There's so much that changes in the MG landscape throughout the year...we thought a plant trial and garden blog was the best way to start sharing "what's new" and "what's happening with all those new varieties" with you! Visit often for updates on how trial plants are performing in the gardens and to see photos throughout the season as we grow and change!

Welcome to the Midwest Groundcovers Landscape Blog

Welcome to the Midwest Groundcovers Landscape Blog
Astilbe 'Vision in Red' with Hosta 'Patriot' and Carex 'Ice Dance'

Wednesday, May 25, 2011

Sedges have Edges

Hello again,
Sedges have edges. If you've ever heard that saying, than you know what I mean. If not, I'll explain. When identifying whether the plant in question is a sedge or a grass, or for that matter a rush, you can look at the stem of the plant to find out. Sedges are usually triangular, rushes are round, and grasses are flat or hollow.

Carex bromoidesBrome-like Sedge is an excellent landscape plant. This variety typically grows natively in the wet woods. While it performs wonderfully there, it will also do quite well in full sun, like I have it in this picture. The 6-8" tall foliage is covered in airy seed heads and flowers now. Mixing this with a short Aquilegia or Allium bulbs would create a very nice short planting. This is part of the new wave of plantings that people that want to get ahead of the curve are using. So remember, Sedges have Edges, but now so can you.

Brunnera 'Jack Frost'
This is an oldie but goodie. I remember when this plant would cost a fortune just for the small liner. Now it can be had at an affordable price. The white foliage with blue flowers is exceptional. Further making this plant a landscape staple, is its ability to work in deep shade. Also known as False Forget-Me-Not's, this plant has become unforgettable. Every year in the landscape, I'm reminded that no matter how many new plants come out each year, this will always remain one of the best.

Thanks again for taking the time to read. If you are coming to the Piet Oudolf presentation, we'll see you in a couple weeks. I believe it is now sold out, so it will be a full house. Thanks for the support! Until next time, have a great day!

Friday, May 20, 2011

Piet Oudolf

Hello again,
This is a quick one today. Just a reminder that Piet Oudolf will be at our facility on June 6th! I'm very excited to have him come back. There are some plantings that we will be going recreating in the gardens that he designed and hopefully by next year, it will be filled in again with a slightly new look. If nothing else it will generate some excitement in that new plants will be there for the first time is some time. Here is one of my favorite combinations that he put in the first go around. Zizia aurea with Allium 'Purple Sensation' bulbs bursting through the middle. I hope you all have a great day, and thanks again for reading.

Friday, May 13, 2011

Alternative Groundcovers

The past few years we have been removing some of the traditional groundcovers from our site and planting newer varieties. When we started doing the Jeepers Creepers brand of plants we did find a lot of plants that were down low and fun to grow as the slogan says. Here are a few that have been more than just a little exciting. All three have been used in places where salt has been thrown, and they've all worked very well. Some have had snow piled very deep above them. Most notably the Mazus reptans. In fact, we had a customer slip around a corner in our entrance and drive right over the Mazus. So not only is it tolerant of snow piles, but heavy trucks as well. The customer was not hurt in the slip up. But I did ask him to drive a little slower.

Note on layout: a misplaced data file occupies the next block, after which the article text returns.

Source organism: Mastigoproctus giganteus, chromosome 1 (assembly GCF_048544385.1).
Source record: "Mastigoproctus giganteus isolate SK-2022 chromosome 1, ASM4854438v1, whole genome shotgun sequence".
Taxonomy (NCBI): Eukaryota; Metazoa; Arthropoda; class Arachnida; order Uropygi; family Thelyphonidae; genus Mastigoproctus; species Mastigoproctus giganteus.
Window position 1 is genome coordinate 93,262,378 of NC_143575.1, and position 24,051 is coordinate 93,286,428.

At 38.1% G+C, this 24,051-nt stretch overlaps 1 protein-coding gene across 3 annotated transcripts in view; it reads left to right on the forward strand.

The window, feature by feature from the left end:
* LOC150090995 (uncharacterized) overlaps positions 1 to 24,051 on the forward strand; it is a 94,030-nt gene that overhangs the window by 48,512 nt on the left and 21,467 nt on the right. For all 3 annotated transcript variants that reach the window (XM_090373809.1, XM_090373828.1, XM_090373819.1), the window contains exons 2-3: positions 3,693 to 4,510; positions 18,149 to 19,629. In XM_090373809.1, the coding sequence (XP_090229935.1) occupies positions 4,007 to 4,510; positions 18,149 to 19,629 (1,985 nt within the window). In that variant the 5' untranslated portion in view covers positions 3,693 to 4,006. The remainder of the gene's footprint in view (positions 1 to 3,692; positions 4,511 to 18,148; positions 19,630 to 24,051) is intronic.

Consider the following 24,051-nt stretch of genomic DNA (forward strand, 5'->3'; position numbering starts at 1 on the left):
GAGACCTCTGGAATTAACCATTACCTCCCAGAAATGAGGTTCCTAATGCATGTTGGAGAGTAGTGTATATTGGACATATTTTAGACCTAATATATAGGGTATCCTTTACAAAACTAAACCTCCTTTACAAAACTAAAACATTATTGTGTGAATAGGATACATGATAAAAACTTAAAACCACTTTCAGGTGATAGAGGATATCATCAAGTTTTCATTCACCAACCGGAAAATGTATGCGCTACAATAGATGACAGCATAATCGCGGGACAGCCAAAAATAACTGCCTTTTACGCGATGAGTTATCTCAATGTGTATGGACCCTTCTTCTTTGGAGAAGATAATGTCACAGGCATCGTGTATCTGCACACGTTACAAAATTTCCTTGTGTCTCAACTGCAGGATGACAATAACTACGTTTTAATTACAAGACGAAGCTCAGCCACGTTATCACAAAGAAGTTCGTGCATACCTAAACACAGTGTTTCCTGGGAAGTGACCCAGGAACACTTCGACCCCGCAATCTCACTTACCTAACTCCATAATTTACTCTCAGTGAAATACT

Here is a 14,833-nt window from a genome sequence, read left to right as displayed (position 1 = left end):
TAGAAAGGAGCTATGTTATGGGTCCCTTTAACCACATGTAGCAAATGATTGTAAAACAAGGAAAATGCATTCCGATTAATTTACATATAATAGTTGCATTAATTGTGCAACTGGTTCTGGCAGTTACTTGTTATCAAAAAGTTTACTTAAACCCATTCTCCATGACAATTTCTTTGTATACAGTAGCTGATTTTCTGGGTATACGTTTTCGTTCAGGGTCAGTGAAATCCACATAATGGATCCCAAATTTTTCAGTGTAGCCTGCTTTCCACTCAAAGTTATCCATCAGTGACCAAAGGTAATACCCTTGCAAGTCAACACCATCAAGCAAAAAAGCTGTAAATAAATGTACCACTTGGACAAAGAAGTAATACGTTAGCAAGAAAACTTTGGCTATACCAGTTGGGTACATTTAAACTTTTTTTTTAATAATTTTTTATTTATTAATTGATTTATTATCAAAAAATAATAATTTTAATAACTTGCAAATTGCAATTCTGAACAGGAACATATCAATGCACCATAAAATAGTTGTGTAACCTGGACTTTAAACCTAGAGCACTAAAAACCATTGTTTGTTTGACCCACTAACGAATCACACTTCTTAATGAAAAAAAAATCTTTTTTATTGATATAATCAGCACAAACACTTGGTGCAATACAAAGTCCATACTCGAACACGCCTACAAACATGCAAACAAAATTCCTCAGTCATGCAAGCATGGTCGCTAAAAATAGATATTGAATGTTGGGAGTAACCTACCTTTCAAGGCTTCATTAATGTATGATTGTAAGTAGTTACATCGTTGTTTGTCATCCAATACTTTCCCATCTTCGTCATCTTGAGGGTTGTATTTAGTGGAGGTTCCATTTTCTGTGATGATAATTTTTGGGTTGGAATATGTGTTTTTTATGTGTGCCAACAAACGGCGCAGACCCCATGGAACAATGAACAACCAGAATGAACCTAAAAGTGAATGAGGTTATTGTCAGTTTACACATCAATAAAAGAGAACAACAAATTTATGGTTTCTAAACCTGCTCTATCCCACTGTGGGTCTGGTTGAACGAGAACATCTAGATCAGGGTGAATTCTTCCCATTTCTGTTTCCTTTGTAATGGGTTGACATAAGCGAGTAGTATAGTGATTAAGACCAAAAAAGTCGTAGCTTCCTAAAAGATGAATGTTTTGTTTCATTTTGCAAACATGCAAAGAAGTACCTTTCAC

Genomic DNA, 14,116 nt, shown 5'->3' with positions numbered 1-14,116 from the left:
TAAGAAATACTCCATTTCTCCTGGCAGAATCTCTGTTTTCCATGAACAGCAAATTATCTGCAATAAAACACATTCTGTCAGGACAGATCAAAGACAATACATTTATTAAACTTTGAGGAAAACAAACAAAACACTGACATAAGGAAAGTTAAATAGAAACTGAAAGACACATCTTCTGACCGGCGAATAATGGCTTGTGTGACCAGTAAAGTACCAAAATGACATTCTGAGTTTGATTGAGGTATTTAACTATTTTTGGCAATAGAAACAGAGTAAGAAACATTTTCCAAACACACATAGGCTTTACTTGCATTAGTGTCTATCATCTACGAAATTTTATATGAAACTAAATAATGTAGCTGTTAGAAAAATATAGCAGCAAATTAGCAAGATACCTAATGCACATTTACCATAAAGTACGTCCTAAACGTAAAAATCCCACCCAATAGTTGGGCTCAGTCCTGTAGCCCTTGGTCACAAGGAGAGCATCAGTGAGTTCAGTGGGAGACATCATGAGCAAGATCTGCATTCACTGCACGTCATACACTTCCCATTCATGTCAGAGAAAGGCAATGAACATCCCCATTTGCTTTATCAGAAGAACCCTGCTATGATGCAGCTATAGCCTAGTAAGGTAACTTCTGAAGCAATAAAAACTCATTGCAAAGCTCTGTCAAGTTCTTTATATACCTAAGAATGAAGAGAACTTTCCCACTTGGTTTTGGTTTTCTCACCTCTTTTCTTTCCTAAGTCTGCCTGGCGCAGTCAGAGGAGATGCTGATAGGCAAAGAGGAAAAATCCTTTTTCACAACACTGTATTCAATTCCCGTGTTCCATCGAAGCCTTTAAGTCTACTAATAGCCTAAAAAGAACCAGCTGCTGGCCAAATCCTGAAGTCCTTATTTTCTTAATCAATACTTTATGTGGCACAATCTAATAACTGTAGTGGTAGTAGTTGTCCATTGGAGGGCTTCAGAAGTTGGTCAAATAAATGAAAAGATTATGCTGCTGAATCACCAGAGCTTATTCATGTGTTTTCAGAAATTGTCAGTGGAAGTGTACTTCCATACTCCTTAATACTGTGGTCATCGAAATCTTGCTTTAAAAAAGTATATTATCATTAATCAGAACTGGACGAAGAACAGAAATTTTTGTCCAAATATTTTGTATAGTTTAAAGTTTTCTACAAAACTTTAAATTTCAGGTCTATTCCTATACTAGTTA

Mazus reptans
This is one that I wasn't so sure about the first year we planted it. We had it at the bottom of a hill and as it turns out, the Voles found the roots delicious. So while the plant never really succeeded, it wasn't its own fault. So after being moved to the area you see in the picture, it has flourished. It does exactly what I ask of it, creeping right up to the drive way in one direction and butting up to the rock in the other. The white you see in the picture is from the Zumi Crabapples dropping their flowers, not the cultivar 'Alba'
Veronica 'Waterperry Blue'

I've been a fan of this for years now it seems. This is an area that used to be Euonymus fortunei 'Coloratus'. That was removed so that we could do some promoting of my favorite groundcover. This was done as a monoculture, but if you've seen any pictures from years prior, you'll know that I like to put Amsonia and Anemone sylvestris in the middle of it so that it adds height and textural differences. This plant has proven to bloom twice a year if irrigated. It will not bloom again in the fall in drought years unless given some moisture.

Potentilla neumanniana 'Nana'While not always as bright and cheery as it is today, this has also proven to be a great plant. Native to the arctic circle, this creeper actually forms small undulating mounds of lush foliage. I think this plant is the best substitute for the invasive Polygonum reynoutria 'Nana', that many people still inquire about. It can also withstand the horrible areas like parking lot islands, and is very salt tolerant.

Hope you enjoyed this weeks segment. It seems as though Spring is back today as the temperatures have plummeted, so stay warm and until next time, have a great day!

Friday, May 6, 2011

David Austin Roses

Hello everyone!
Finally getting some nice weather around here, and some of the roses coming out of the greenhouse are looking great as well. If you are not familiar with David Austin™ English roses, you should become familiar. These roses have the most intense fragrance I've ever enjoyed in roses. Here are some of the beauties.

William Shakespeare 2000®

L D Braithwaite

Crown Princess Margareta®